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There has never been a global study on men’s role as family caregivers — until now, reported South Africa’s Mail & Guardian last month (30 June). For years, global studies on family life and development by the UN and civil society have focused overwhelmingly on women and children. Men’s role has been overlooked, despite the fact that 80 per cent of boys will become fathers and play a caregiving role.
The inaugural State of the world’s fathers report aims to correct this imbalance. [1] And with the sign off on the Sustainable Development Goals (SDGs) just two months away, the report “comes just at the right time”, according to Zahrah Nesbitt-Ahmed, a gender and sexuality researcher at UK think-tank the Institute of Development Studies and one of the report’s expert reviewers. She hopes it will help bolster the case for retaining proposed SDG target 5.4 — to recognise unpaid care and promote shared responsibility for it within families. [2]
The report was published in June by campaigners MenCare, with support from UN Women and other partners. It analyses 700 studies across 90 countries on issues such as men’s and women’s different levels of involvement in caregiving and domestic work.
A global snapshot points to the massive imbalance here: women make up 40 per cent of the world’s workforce, but do up to ten times more unpaid care work than men, the study reports.
Nesbitt-Ahmed tells me that, while interest in the role of men in families has slowly grown over the past few decades, this research has often taken a narrow view, seeing “men as breadwinners and women as caregivers”. The knock-on effect is that policies can unintentionally presume men have little involvement in parenting or care work, she says.
The new report “not only recognises women’s care work, but also brings men into the fold”, she adds.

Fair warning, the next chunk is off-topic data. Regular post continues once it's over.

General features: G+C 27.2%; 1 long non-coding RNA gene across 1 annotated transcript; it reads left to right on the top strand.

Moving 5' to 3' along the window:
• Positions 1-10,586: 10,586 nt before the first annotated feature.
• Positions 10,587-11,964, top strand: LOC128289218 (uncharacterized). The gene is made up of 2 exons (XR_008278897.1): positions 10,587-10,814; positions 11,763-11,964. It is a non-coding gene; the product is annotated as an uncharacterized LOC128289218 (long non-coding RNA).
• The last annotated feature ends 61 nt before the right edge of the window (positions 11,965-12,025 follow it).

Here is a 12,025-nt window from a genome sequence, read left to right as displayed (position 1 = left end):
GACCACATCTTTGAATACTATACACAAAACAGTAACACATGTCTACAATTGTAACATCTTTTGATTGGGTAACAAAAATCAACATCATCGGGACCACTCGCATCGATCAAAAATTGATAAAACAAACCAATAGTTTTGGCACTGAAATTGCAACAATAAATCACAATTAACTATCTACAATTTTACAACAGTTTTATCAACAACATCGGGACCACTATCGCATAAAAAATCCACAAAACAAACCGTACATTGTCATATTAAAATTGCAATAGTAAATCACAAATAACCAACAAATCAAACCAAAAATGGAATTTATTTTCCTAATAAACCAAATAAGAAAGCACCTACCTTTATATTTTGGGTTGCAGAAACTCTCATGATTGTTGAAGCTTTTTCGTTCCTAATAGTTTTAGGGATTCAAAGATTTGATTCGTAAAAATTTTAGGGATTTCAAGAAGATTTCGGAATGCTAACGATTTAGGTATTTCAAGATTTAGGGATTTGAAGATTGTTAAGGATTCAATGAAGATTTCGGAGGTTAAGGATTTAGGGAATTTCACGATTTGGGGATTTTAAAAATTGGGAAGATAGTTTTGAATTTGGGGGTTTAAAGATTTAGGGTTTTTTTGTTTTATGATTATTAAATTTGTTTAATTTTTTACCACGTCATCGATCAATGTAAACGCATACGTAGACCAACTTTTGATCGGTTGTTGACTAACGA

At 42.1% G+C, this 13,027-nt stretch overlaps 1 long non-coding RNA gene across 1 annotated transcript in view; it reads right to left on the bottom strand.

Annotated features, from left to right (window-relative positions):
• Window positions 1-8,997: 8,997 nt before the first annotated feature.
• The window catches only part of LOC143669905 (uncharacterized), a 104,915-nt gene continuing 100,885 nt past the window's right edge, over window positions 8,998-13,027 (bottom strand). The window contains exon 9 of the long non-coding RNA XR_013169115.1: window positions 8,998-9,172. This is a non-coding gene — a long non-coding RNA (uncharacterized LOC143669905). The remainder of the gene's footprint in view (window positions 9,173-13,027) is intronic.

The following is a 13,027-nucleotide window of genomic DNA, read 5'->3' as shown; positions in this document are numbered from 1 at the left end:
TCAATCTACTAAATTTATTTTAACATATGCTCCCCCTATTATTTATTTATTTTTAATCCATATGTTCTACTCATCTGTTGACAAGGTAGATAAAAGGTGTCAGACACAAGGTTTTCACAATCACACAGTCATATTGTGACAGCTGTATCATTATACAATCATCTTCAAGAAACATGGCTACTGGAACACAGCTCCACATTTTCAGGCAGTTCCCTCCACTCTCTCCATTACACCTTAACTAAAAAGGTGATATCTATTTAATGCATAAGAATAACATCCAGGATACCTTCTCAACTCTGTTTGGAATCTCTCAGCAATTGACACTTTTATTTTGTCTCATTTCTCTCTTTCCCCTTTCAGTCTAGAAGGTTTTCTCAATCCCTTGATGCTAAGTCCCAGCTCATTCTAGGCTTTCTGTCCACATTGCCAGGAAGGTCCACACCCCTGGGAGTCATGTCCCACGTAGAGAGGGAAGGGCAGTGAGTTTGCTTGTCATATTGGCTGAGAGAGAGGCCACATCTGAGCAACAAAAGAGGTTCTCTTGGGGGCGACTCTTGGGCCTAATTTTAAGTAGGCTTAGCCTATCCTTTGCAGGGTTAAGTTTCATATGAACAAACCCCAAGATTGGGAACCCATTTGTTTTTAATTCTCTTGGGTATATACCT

It reveals just how heavy a burden unpaid care work is for women in low-income countries: in South Africa, women carry out eight times more unpaid work than men and in India nearly ten times more. In Latin America, they spend a staggering six to 23 more hours than men each week on paid and unpaid work combined. Crucially, this begins with young girls, which harms their schooling and future wellbeing.

*30% of developed economies do not provide statutory paternity leave

The study reports how, in HIV-endemic countries, women and girls provide 70 to 90 per cent of care for sick or dying relatives, with many forced to leave paid work or school to do so. This shows the clear benefits of sharing care more equally and shifting some of it onto the state. 
Nesbitt-Ahmed says a focus on the role of the state and employers is particularly important. And the report’s evidence-based recommendations for “truly transformative gender policies” — longer paternity leave, shared parental leave and early childhood services, for example — will be vital for sparking conversations with policymakers. For instance, only three Asian countries allow parental leave to be shared between men and women, which evidence shows increases the chances of parents dividing household work equally.
But what about using these findings at a national level? Here, “understanding context is really important,” Nesbitt-Ahmed says. Governments or organisations seeking to convert the findings into locally relevant policy will need to “take a historical perspective on fatherhood and how the roles of men and fathers are understood” — and adapt policies and their wording sensitively.  
This localised understanding will also help work out the best “entry points” — schools or religious leaders, for example — for working with men and boys. 


[1] State of the world’s fathers (MenCare, 23 June 2015)
[2] Open Working Group proposal for Sustainable Development Goals (UN, June 2014)

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